Tuesday, March 18, 2008
Today I feel the burden of responsibility more than at any other time in my life. Not only because I am a student of history do I have a sense of concern, but also as a sixty-two year old, do I tend to look with less optimism at life than I did as a younger man when death was so far in the distance and when I knew less of the human condition. All that being said, what do I do and what do I say to those around me for whom I have a sense of responsibility and leadership?
It is easy to say that it is fun and interesting to sit on the sidelines and watch those in power do their best to right the ship in order to avoid a Depression or worse events, since there is little else to do because it is beyond the little man's control. It is easy to prognosticate what could have been done or what should be done on economic subjects that are so complex and beyond my understanding. Watching and waiting, or ignoring and hoping is what a cow might do with its life, especially when it is already at the stockyard.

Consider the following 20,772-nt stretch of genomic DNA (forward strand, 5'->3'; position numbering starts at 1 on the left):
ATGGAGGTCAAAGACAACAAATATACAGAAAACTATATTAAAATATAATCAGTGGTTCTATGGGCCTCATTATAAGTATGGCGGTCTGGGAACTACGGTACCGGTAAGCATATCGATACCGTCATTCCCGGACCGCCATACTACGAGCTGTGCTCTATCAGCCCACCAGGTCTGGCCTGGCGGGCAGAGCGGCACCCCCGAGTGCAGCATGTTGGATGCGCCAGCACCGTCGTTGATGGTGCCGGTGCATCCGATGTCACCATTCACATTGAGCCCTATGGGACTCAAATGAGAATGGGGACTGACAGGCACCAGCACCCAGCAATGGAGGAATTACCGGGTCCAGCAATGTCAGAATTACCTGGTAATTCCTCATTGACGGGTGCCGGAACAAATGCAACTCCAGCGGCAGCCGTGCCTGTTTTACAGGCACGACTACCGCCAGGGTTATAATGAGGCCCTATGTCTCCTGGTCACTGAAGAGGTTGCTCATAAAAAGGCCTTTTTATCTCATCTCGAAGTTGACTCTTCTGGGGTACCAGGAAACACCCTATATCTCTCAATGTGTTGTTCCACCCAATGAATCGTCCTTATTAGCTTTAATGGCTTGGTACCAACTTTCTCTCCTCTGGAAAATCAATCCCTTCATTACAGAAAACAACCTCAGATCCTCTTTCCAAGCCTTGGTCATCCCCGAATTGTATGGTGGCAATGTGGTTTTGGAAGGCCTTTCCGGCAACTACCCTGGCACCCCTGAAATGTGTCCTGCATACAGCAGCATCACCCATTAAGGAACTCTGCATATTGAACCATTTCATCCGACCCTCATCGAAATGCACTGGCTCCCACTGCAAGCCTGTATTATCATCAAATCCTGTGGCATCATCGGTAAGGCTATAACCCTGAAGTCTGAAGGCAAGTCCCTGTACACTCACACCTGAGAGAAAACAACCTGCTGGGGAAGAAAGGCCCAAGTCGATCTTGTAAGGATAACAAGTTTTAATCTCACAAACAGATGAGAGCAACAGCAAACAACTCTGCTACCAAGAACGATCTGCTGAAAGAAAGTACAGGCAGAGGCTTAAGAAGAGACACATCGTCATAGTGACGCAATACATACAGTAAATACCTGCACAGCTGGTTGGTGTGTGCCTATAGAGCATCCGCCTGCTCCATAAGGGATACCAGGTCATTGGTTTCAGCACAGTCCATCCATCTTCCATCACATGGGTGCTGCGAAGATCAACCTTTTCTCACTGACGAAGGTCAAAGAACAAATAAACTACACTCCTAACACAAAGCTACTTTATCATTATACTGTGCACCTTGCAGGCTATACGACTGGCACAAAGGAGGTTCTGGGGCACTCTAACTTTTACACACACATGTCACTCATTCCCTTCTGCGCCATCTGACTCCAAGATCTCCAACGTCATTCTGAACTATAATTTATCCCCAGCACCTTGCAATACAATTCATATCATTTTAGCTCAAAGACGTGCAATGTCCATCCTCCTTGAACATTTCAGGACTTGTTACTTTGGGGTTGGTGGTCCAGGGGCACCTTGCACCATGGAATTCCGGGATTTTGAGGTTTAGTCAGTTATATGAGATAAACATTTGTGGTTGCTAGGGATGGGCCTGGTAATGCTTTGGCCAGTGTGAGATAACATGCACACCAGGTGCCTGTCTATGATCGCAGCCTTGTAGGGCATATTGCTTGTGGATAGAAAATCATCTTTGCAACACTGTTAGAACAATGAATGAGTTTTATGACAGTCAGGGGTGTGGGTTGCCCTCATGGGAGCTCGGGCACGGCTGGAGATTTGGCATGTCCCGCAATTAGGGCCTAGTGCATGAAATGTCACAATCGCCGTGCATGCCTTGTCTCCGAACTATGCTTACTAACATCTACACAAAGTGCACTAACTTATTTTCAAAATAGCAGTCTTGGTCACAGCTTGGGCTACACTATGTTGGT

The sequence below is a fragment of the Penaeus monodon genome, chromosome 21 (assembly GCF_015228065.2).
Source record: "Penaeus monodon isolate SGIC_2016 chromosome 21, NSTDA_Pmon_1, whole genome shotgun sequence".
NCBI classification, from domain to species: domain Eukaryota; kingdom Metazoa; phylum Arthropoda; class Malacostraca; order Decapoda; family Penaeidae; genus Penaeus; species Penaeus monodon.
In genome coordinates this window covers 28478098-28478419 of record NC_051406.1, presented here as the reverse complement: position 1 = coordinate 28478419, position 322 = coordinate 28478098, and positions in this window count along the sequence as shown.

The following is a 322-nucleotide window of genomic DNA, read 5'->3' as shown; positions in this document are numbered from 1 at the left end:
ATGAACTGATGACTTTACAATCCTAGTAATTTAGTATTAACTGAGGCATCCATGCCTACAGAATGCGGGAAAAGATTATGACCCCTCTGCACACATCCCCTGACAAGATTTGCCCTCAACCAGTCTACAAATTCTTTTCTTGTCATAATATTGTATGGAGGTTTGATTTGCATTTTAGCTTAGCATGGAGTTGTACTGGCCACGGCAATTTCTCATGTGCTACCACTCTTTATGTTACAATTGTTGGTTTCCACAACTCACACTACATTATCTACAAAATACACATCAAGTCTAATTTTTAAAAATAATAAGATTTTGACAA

Using one of my sister's favorite expressions, it is a good idea to be proactive. She may have learned this concept at a young age growing up in our family. She learned how our father smelled the dangers of Naziism and took steps to engineer the moving of our extended family out of harm's way. This was a time when many others just watched the events unfold, ever hopeful, and then were ultimately led to the slaughterhouse. Now I am not saying I think that disaster is imminent, it is just that survival in nature requires insight, cunning, and luck. Those who fail to recognize that and depend on passivity and faith, religiously perish. I do not have a list of suggestions for those who matter to me. Is it time to buy Euros, invest in foreclosures, pay off debt, stockpile vegetables, or buy a gun with plenty of bullets?